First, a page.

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The Democrats captured the House, but suffered losses in the Senate, so was there a “blue wave?”

There seemed to be a singular narrative on election night.

Democrats were making an impressive showing, recapturing a majority in the House, while Republicans were strengthening their majority in the Senate.

So was election night an electoral wash or, as President Donald Trump claimed, a GOP victory? No.

Democrats are projected to win a net of 37 House seats. This number may climb as high as 40 once the final races are called, which would be the largest Democratic gain in the House since the Watergate fallout in 1974.

Even more impressively, the Democratic surge occurred while the president’s party is overseeing a relatively healthy economy, with the unemployment rate hovering around 3.7 percent and inflation at a paltry 2.3 percent.  

The 2006 midterm election, which was called a “wave” election, saw only a net gain of 32 seats for the Democrats.  

The national leftward swing this year occurred on an impressively grand scale. Compared to election results from 2016, only a few dozen districts swung to the right, while a whopping 317 swung to the left. The swing of the average district was 10 points to the left.

Additionally, there were certain advantages for Republicans that should have prevented such losses.  

Before the Democratic wave in 2006, there were 24 vulnerable Republicans in districts that had tilted toward the Democrats in the previous two presidential elections. Before the Republican wave in 2010, there were 67 vulnerable Democrats in districts that had tilted toward the Republicans in the previous two presidential elections.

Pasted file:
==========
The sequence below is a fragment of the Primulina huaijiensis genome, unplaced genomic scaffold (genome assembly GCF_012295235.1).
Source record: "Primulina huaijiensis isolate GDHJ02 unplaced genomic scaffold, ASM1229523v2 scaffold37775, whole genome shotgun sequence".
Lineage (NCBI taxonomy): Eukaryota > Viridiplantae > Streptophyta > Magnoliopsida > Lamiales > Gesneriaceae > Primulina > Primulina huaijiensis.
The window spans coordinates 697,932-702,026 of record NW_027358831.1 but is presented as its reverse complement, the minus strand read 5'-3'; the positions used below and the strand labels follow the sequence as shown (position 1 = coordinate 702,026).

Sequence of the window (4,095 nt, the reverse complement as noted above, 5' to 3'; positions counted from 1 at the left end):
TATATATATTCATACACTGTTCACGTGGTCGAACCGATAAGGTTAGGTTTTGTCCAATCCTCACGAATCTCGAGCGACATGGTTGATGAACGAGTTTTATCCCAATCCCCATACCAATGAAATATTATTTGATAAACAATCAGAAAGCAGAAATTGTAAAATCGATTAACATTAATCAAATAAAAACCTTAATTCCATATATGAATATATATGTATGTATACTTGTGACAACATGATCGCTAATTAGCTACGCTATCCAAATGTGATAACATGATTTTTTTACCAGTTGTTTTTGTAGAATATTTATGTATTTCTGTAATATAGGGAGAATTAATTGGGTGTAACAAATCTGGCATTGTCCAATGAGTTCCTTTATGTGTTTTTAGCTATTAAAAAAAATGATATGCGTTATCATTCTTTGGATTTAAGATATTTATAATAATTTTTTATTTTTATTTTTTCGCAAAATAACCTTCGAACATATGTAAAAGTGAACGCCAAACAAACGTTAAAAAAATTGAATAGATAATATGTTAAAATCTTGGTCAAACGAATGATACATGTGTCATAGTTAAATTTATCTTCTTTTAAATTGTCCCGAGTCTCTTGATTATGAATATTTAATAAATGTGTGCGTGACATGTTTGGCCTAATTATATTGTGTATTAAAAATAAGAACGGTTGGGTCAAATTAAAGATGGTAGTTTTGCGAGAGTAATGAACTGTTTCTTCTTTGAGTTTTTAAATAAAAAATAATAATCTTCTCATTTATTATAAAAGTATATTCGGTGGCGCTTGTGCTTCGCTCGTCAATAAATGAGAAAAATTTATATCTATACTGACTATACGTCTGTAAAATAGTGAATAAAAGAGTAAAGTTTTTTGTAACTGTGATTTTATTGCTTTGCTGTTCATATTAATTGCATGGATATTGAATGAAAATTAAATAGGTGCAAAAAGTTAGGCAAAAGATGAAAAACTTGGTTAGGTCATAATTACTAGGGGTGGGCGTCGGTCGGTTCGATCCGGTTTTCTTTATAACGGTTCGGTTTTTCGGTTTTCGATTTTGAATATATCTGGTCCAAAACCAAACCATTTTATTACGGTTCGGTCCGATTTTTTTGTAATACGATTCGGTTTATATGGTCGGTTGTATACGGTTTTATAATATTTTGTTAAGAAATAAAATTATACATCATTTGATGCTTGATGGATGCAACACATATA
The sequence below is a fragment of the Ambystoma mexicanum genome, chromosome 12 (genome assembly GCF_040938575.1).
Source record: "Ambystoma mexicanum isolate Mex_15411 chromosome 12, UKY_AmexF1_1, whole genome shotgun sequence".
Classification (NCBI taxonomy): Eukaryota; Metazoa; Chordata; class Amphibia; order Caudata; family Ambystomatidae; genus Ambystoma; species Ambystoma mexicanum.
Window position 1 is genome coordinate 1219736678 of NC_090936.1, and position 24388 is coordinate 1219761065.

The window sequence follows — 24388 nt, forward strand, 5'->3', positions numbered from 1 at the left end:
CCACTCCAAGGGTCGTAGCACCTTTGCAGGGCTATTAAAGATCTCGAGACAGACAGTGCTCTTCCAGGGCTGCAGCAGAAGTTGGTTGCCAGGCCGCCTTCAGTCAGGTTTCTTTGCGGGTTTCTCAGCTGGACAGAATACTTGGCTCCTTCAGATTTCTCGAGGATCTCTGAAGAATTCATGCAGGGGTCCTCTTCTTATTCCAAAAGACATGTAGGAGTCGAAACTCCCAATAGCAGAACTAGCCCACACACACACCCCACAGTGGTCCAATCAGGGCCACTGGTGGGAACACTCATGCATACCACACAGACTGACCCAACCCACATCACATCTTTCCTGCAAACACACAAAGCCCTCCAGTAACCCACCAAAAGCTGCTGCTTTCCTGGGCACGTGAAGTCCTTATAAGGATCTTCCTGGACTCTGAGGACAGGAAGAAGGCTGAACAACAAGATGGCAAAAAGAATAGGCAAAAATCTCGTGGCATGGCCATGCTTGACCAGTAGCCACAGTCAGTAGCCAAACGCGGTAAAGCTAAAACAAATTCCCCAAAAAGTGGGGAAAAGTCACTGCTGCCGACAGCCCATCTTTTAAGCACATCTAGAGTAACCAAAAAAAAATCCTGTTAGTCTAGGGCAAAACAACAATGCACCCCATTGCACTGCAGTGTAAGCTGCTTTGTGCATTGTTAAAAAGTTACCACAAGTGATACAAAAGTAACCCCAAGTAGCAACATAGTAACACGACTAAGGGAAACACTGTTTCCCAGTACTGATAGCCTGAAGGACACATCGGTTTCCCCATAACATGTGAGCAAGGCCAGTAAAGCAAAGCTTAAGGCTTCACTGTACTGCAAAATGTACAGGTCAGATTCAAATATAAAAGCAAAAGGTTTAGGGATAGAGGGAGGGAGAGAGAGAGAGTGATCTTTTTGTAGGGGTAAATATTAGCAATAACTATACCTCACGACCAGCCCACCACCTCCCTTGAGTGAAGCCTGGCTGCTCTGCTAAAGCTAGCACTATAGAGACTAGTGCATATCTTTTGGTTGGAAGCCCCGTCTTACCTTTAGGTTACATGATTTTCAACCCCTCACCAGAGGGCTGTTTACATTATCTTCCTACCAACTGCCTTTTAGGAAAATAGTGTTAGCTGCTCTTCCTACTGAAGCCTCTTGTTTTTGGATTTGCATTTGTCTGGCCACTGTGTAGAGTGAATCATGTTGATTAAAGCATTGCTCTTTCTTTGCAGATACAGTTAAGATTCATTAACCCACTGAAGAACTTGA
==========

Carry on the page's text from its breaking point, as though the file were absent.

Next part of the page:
Prior to the 2018 election, there were only nine vulnerable Republicans in districts that had grown more Democratic in the prior two presidential elections. “[The Democrats] are poised to win more seats than they did in 2006,” wrote the Upshot‘s Nate Cohn, “despite far fewer opportunities.”

In Florida and Georgia, the governors’ races have still not been called.

Seven governorships were flipped from Republican to Democratic control — in Nevada, New Mexico, Kansas, Wisconsin, Michigan, Illinois, and Maine. Republicans failed to wrest a single governorship from Democratic control.

Control of the governors’ mansions is critical because, after the 2020 census, governors will be able to either draw new district lines or veto proposed district maps — a huge political advantage with long-term consequences.

The blue wave also extended to state legislatures. Democrats won more than 300 state legislature seats. Furthermore, Democrats were able to complete what’s known as the “trifecta” — control of both state legislature houses and the governorship — in six states (Colorado, Illinois, Maine, Nevada, New Mexico, and New York).

Democrats were also able to erase four Republican “trifectas.” In Kansas, Michigan, and Wisconsin the Democrats won at the gubernatorial level, and in New Hampshire they won both state legislatures. The only state legislative body that flipped from Democratic to Republican control was the Alaska House.

Depending on how the US Senate races turnout in Arizona, Mississippi, and Florida, Republicans will slightly add to their majority. The blue wave may not have reached the Senate, but the 2018 Senate map was statistically brutal for Democrats.

Of the 35 Senate races, Democrats were defending 26 seats while Republicans were only defending nine. Of the 26 seats that Democrats defended, 10 were in states won by President Trump in 2016. In the one race where Republicans were defending a seat in a state carried by Hillary Clinton in 2016, Nevada Sen. Dean Heller (R) lost.

All things considered, Democrats made an impressive showing. The blue wave may have been short of a tsunami, but it certainly changed the political landscape.

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